The roads that carry visitors into the heart of the Lakes are ingeniously done. While not exactly hidden, they occupy spaces away from the dream, never featuring in the travel sites, guidebooks, posters, photographs, jigsaws and artworks that sustain the reverie. The Lake District is a delicately-arranged organism, transporting us where we wish to go while sustaining the ideal of a place unsullied by such ugly necessities.
I feel something of a personal association, almost a sense of guilt, at these encroachments on the Romantic. I happen to live in the former home of the man who helped make it happen. Thomas Aveling is not a familiar name compared to his Victorian engineering peers such as Brunel and Stephenson, but he could be argued to have been one of the most influential inventors of all time. Aveling invented the steam roller, or road roller.
Aveling was a farmer and engineer. Based first at Hoo, he would move to Rochester, eventually serving as its mayor. The story goes that he was exasperated at the sight of an engine being transported by a team of horses, when he knew that the engine itself had the potential power to do the dragging itself. Teaming up with Richard Thomas Porter, he first developed the traction engine in its recognisable form in 1859, then the steam roller in 1867. Aveling and Porter, as their firm was named, went on to become the world’s largest producer and exporter of steam rollers. Combined with Edgar Purnell Hooley’s 1902 invention of Tarmacadam, there were in place the technologies needed to produce reliable and durable roads that could be built at an industrial scale, literally laying the way for the motor cars that would then pour onto them in profusion. From vision to capability to application. And so the world changed.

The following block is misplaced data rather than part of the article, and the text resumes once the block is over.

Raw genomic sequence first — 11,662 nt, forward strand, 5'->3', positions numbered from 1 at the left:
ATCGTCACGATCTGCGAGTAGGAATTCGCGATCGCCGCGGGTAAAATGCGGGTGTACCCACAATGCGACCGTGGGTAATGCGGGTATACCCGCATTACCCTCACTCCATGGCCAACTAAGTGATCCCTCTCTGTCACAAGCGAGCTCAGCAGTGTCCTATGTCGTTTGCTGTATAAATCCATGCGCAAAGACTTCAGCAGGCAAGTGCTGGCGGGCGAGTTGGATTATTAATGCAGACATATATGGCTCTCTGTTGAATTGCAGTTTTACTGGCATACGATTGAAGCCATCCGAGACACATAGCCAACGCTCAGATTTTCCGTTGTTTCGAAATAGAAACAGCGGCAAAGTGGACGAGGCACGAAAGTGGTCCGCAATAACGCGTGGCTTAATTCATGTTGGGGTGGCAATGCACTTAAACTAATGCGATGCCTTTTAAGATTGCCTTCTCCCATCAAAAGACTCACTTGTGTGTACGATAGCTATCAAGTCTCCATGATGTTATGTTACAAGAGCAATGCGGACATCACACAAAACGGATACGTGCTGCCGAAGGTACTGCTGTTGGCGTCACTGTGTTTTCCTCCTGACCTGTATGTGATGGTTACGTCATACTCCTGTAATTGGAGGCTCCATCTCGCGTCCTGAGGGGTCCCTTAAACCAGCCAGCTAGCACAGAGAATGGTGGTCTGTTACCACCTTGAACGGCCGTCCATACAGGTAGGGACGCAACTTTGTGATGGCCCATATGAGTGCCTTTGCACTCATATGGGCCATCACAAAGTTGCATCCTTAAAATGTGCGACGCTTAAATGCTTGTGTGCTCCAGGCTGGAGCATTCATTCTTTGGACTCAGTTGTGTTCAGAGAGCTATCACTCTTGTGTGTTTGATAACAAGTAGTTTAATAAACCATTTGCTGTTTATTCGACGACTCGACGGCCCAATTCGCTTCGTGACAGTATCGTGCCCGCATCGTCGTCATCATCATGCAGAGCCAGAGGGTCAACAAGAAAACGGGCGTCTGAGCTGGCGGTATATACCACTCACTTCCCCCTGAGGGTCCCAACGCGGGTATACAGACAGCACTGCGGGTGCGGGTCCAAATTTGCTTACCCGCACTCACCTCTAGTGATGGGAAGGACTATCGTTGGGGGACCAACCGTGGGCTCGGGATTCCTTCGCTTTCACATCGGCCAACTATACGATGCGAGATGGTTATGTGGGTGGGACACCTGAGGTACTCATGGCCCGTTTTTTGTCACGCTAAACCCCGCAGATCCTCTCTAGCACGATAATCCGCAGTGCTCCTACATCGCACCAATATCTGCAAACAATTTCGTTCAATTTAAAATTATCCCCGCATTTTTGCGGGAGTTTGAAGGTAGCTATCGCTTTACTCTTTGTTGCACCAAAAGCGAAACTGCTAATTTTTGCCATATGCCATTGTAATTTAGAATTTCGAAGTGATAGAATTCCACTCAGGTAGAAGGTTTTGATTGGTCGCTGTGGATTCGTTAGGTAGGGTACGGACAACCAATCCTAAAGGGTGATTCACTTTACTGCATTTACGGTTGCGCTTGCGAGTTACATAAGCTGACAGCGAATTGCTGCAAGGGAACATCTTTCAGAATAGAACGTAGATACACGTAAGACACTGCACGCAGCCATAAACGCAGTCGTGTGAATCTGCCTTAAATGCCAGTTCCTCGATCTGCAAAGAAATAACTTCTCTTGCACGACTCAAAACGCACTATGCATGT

Now we drive round the same routes, one after another, in an endless procession that starts in modern times and will persist for as long as we feel compelled to journey somewhere. They belong to that same bird’s-eye-view of that fundamental human need to keep moving, to be always going somewhere.
What is the particular relevance of this to the Lake District? The area had become the place of poetry thanks to the Lake poets, and the modern road is a part of that poetry. The Wordsworths walked along roads (significantly improved, even in their day, from what they had once been) quite as much as they walked along paths and fell tracks. Rebecca Solnit, in her book Wanderlust: A History of Walking, notes this but draws a distinction between the roads then and those now:
Though Wordsworth is in some sense the founding father (and therefore Dorothy the aunt) of a modern taste that has done much to shape the more pleasant parts of our world and the imaginations of those in it, he himself was heir to a long tradition, and so it is more accurate to see him as a transformer, a fulcrum, a catalyst for the history of walking in the landscape. His precursors, it is true, had not much walked on the public roads (and for the most part, neither do his modern descendants, since cars have made roads dangerous and miserable again) … In fact, walking had already become an important activity, though not as travel. Few of Wordsworth’s pedestrian antecedents are to be found travelling along the public roads, but many of them were strolling in gardens and parks.
But it is not always so miserable to walk along the roads of the Lake District. Frequently it is a necessity, as permitted paths cannot be everywhere, and often the road is the best route to follow if you need to be going somewhere. Of course, a muddy path along a fellside or a weaving woodland track have romance; a B-road passing through a valley, on the face of it, does not. But the views are the same, the skies are the same, the weather is the same, the physical experience is much the same, the encouragement to reverie should be the same. I have walked many miles down Lake District roads, grateful for the reliable surface, keeping always to the right-hand side of those many roads where no side path exist, so that oncoming cars can see you. I treasure those graceful moments where, along some narrow road, I have to step aside and stand still by a strip of hedgerow to let a car go past, and there is the briefest sign of acknowledgment from the driver, a lifting of a hand in thanks and shared understanding. We both know the journey we are on.